I Can Speak (2017)

“Yes, I Can Speak…”

I’ll be completely honest. I had absolutely no interest in this film prior to watching it. I remember going to watch <IT> in theaters last year and seeing the poster for <I Can Speak>, and thinking it’d be just another generic, sob story that tries to bring out the tears in its viewers. And watching the trailer, I didn’t see anything special about it. Furthermore, I had no friends telling me how great it was, since none of my colleagues saw it either. However, I, once again, learned that you shouldn’t judge a book by its cover (or in this case, a movie by its trailer). Majority of the time, the trailer is a poor representation of the film; and that goes both ways for good and bad movies. A mediocre film may have a great trailer that induces excitement, whereas a trailer for an amazing film may not be able to summarize the greatness of a movie. <I Can Speak> falls in the latter, and the trailer only depicts a small fraction of the film.

Directed by Kim Hyung Seok, who also directed <C’est Si Bon> and <AM 11:00>, the feature film won several awards, including the audience award at “The New York Asian Film Festival” and the director’s award at “The Blue Dragon Awards.” Prior to this, the director didn’t have much great accomplishments, and that’s probably one of the reasons why I didn’t have high expectations for this movie. However, the main cast were the total opposite; Korea’s veteran female actress Na Moon-Hee is the main lead actress, alongside Lee Je-Hoon, another prominent figure in the Korean entertainment scene. The synergy between the actors and director produced an amazing, meaningful film that was genuine and had an essential purpose. I felt extremely shortsighted for doubting this film before watching, as the message it put out into the world was so strong and powerful.

The synopsis is as follows:

Na Ok-Bun has a secret she needs to tell the world. Known as the “Goblin Grandma,” Na was a despised elderly woman in her community, filing over 8,000 petitions and complaints on the tiniest problems to the local government office for over 20 years. When a new public servant, Park Min-Jae, starts working at the office, Na and Park go through several problematic interactions, and Na makes it her goal to make life hell for Park. Meanwhile, the “Goblin Grandma” starts learning English, as she has a message she would like to get out to the world. However, she finds it extremely difficult to progress her English skills. Just then, she finds out that Park has profound skills in the language, and starts wanting him to be her tutor. She follows him around everywhere, begging him to help her out. Park eventually gives in, the two come to a mutual agreement, and Park decides to be Na’s teacher. And that’s when their relationship begins to grow, learning more about each other and their circumstances. Park begins to be curious as to why Na is trying so hard to learn English, and finds out her true purpose. Na’s underlying aspiration and reason is of critical importance, clarifying all of her past actions.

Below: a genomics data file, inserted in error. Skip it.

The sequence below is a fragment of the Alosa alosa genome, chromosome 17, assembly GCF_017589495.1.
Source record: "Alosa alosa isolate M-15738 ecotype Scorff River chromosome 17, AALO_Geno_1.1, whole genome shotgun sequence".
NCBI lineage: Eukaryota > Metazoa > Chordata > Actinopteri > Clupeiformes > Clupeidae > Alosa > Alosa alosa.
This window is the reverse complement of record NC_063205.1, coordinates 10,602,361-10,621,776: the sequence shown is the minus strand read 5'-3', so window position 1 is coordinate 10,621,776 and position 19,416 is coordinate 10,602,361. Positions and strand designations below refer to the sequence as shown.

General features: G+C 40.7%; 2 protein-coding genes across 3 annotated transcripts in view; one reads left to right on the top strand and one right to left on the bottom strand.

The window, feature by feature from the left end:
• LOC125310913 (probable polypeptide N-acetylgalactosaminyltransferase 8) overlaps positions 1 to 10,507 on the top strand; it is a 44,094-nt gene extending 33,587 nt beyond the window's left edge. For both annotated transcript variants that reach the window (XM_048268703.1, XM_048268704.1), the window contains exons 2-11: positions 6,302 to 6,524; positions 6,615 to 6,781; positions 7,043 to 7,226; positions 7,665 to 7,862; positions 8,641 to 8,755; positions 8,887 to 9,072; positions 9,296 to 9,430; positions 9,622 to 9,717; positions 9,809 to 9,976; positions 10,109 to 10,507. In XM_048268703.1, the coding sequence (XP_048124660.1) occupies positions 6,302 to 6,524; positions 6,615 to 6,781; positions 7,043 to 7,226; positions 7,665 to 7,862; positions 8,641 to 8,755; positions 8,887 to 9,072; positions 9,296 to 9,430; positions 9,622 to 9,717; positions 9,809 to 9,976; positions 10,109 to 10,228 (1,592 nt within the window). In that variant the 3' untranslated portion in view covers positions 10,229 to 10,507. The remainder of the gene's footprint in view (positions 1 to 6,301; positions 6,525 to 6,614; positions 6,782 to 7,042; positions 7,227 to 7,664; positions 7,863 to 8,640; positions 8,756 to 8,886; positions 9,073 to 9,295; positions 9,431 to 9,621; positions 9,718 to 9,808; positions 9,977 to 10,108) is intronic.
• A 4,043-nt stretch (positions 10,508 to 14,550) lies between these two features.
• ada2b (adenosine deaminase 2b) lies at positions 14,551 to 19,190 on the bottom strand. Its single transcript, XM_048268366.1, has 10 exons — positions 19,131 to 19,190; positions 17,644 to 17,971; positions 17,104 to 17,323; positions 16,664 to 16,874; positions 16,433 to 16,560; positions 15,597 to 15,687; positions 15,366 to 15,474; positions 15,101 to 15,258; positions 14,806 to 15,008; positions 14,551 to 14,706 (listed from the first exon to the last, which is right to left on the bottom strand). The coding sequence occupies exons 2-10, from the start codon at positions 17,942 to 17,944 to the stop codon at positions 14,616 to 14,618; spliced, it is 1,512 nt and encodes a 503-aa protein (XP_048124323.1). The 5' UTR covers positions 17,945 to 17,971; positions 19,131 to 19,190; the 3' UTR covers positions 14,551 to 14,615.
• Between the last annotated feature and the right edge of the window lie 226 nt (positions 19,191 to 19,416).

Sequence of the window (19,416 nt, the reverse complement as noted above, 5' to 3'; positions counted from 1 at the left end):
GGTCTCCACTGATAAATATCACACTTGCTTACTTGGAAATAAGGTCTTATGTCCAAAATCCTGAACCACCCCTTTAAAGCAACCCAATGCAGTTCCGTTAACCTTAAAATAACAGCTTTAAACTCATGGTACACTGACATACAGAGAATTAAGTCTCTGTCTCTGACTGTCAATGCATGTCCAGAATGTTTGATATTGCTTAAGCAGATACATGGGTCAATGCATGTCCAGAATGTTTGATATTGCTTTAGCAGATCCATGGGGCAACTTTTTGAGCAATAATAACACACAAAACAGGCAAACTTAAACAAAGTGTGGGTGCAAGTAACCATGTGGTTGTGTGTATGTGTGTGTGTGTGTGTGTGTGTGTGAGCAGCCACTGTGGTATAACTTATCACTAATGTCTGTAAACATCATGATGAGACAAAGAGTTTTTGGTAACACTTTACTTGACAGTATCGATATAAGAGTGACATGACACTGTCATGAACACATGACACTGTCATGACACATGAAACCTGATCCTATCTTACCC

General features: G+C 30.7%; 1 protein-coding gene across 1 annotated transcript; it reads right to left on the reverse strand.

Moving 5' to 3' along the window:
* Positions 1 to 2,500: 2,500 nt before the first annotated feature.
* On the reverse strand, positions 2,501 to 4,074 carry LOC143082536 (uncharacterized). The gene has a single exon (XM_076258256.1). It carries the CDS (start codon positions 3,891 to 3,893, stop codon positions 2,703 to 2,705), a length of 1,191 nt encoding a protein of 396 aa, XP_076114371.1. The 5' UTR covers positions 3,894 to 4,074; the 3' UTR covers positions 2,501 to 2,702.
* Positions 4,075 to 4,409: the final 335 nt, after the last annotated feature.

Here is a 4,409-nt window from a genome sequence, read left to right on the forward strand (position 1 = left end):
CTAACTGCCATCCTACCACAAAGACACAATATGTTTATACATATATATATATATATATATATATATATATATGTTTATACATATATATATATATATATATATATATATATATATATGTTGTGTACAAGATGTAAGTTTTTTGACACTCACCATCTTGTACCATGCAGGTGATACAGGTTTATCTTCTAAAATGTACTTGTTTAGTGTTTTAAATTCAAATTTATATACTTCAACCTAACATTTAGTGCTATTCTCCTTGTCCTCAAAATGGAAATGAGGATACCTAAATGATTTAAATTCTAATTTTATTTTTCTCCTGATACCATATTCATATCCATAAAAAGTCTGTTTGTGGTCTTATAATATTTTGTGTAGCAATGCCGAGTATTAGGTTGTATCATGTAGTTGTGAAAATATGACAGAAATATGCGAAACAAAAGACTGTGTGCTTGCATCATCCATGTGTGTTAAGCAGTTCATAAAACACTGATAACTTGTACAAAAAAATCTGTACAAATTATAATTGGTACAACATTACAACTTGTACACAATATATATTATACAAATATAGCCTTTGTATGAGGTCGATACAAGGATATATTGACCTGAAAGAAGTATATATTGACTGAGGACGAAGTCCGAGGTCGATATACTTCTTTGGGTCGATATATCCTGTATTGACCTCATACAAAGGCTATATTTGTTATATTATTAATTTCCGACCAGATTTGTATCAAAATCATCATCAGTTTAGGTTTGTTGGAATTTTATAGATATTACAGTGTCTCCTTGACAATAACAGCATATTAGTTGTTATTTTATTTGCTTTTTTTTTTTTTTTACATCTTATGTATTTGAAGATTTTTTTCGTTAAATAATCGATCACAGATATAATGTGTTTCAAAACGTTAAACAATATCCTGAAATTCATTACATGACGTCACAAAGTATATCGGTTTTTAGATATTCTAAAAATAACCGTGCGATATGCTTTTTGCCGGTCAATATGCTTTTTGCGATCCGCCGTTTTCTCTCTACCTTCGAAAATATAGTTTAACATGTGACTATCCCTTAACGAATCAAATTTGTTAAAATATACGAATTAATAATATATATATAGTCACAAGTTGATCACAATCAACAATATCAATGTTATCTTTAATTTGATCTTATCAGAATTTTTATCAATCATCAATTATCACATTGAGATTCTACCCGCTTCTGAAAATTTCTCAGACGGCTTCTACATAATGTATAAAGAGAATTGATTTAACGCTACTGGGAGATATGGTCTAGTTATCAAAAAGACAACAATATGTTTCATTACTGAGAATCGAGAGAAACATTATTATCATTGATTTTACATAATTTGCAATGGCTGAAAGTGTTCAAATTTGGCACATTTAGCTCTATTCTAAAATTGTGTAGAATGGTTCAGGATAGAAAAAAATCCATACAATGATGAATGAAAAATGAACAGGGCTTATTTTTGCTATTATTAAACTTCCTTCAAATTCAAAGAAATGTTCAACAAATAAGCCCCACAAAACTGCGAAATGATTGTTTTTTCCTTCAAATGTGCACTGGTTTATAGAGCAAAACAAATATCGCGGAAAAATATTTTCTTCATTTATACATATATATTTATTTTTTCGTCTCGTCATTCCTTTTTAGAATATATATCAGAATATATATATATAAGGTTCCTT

Trailer


Source: Movieclips Indie

The Good

I highly appreciate the messages that <I Can Speak> got across. I believe the movie had two big meanings; one on language, and another, more important one, on a serious, international issue. The first message that I received from the film was the significance of language, and its importance in terms of communicating. “English” is seen as merely a subject to learn at school in Korea; it is one of the three subjects learned and tested on for college admissions, and employers test potential employees on English a lot of times as well. Therefore, there are endless academies specializing in English and teaching the language to pass tests. However, this perspective on language is not proper, in my opinion. I personally have the belief that English is merely a tool for communications, and that as long as the other person can understand what you are trying to say, and you understand what the other person is saying, then the purpose of language is fulfilled. Yes, grammar, spelling, and other factors are important, but the main, fundamental role of language is to aid two or more people in communicating their thoughts.

That being said, I think that the film wonderfully portrayed my ideology. There’s a scene where Park tells Na that you don’t need to use long, complicated words. Simple and short words that can get your message across is so much better than complicated vocabulary that diminishes your ideas. I couldn’t agree more. What’s the point of speaking if the other person can’t understand? Na’s speech near the end of the film was extremely powerful, and shows that even if your English isn’t perfect, it’s the message and delivery that makes it empowering.